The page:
EV SPECIALIST broker DriveElectric shares 10 easy steps for businesses to convert to electric vehicles. And take advantage of those green number plates due this autumn. 

1. Look at whole life costs

Electric vehicles can be more expensive to lease than ICE vehicles, so look at whole life cost comparisons

  • Employee BIK.  An employee taxed at 40%, driving 20,000 miles a year, would save £1,916 annually by swapping to an electric car such as a Tesla Model 3 Standard Range Plus compared with a BMW 330e M Sport plug-in hybrid. 
  • Company savings. On the same car comparison, an employer would save £662 Class 1A NIC and £1,992 in fuel costs against HMRC Approved Fuel Rates. Total employee/employer savings are £4,570 in just one year.
  • Maintenance costs. EVs are also typically 30% less costly to maintain than ICE cars because they have fewer moving parts.
  • There’s no road tax to pay on EVs.
  • The benefits get even better in London. Fully electric vehicles are exempt from the capital’s Congestion and Ultra Low Emission Zone charges. 


2. Carry out a fleet review

Understanding the needs of a business is essential before recommending where electric cars or vans can work best. A review of an organisation’s current fleet can be done in a practical way that doesn’t have to be over-engineered.

3. How are vehicles used?

What are the vehicles used for, what distances do they cover, what routes are they driven on? Electric vehicles typically now offer driving ranges of between 150-350 miles. So whether a fleet’s cars travel fewer than 100 miles per week or 200 miles every day, there’s something to suit all needs.

4. Review the latest EVs that are available

What electric vehicle options are available? A wide range of new electric cars and vans are coming to market during 2020, with options to suit all kinds of needs, tastes and budgets.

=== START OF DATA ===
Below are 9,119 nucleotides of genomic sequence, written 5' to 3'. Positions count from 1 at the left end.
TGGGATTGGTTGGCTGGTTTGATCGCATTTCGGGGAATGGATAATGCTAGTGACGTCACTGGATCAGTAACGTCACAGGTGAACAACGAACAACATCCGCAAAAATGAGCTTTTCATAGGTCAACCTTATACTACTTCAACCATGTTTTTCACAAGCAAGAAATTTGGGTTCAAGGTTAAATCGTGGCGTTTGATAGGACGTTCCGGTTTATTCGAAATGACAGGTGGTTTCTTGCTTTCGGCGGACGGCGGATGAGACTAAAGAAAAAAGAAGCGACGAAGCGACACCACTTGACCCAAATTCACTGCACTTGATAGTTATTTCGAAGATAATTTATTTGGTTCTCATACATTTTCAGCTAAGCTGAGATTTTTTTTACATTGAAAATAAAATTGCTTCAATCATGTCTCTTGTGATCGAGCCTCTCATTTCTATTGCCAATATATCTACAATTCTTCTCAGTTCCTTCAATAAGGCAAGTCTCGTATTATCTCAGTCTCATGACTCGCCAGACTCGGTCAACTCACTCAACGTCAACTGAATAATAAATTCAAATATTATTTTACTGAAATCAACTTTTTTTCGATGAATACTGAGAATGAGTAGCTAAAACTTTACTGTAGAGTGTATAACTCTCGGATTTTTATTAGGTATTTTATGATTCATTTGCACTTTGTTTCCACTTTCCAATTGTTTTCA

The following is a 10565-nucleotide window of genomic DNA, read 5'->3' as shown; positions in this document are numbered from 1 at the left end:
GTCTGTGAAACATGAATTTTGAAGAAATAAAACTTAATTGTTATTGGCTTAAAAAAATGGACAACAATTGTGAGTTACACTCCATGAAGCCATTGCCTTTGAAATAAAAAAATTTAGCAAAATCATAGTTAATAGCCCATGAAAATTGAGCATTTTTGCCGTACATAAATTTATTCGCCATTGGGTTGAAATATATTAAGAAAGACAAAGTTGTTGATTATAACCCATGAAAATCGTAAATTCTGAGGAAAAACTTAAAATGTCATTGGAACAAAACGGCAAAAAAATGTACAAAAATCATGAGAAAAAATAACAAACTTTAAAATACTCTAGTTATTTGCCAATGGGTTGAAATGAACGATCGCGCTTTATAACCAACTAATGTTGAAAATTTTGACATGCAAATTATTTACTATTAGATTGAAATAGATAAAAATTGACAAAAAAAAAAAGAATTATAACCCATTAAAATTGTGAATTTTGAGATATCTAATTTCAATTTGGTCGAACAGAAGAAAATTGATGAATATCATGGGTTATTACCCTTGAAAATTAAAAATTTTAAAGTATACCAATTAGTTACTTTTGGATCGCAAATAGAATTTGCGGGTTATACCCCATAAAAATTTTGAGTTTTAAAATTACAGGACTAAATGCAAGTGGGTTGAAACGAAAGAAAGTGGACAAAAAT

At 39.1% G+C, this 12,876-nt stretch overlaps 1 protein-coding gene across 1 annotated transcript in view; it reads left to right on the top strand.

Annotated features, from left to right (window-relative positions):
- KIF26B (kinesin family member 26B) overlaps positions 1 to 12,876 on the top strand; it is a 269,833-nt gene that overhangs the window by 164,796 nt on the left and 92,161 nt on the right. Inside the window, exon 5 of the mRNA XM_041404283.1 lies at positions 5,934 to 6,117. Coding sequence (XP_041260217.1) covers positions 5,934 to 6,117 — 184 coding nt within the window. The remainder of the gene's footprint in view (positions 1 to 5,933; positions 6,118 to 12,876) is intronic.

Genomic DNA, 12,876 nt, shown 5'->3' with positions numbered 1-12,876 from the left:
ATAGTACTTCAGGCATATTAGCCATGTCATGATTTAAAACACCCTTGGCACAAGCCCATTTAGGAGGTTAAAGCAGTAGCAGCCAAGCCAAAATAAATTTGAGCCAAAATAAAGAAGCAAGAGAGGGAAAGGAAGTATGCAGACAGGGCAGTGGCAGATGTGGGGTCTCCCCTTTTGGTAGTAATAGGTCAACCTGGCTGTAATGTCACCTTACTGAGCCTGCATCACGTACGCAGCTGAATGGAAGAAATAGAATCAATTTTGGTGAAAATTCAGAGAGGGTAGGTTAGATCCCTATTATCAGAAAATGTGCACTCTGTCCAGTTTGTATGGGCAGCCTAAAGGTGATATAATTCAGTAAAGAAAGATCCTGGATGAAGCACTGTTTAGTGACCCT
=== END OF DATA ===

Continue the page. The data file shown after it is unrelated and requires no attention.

5. Ensure replacement vehicles are fit for purpose

Can the proposed replacement vehicles do the job? Whether the requirement is for urban deliveries or long motorway journeys, the available list of suitable EVs is expanding.

6. Test drive/trial the EVs

Proposed EVs need to be driven, and ideally a trial of at least a few days should be arranged. DriveElectric offers the ‘try before you buy’ FlexiHire option for businesses, allowing an electric car or van to be tried out over a period such as three months.

7. Implement charging solutions

EVs don’t need to visit fuel filling stations, but they do need to be charged. DriveElectric’s experience shows that charging and range are the biggest concerns for fleet managers, but there’s an increasing range of home, workplace and public charging solutions.

  • The Workplace Charging Scheme allows a company to claim £350 per charging point installed at a workplace, up to a maximum of 40, which could mean a saving of up to £14,000.
  • In terms of public charging, there were 18,583 EV charge points with 32,247 connectors at 11,599 locations in the UK (30 June 2020). Many of these are equipped with rapid chargers that can boost an EV’s battery from empty to 80% in just 30 minutes.


8. Energy – make it renewable

There are energy tariffs for EV drivers which use renewable energy and cost less than 5p per kWh. Multiplying the cost of the energy going into the car by its battery size will give the cost of a full charge, meaning that fully charging a Nissan LEAF could cost as little as 5p x 40kWh = £2, giving a real-world driving range of around 150 miles. 

9. Tie in with corporate social responsibility

The adoption of EVs should be part of a company’s corporate social responsibility/environmental/sustainability policies, which can also enhance a company’s image.

10. Involve the employees

Employees want to be part of the move to greener  policies – engage with them and harness their enthusiasm. Apart from delivering improved air quality, employees prefer the driving experience of EVs.

Mike Potter, managing director of DriveElectric, commented: 

More and more businesses want to switch to electric vehicles, but may need help on their journey. These 10 steps can help that transition process. 

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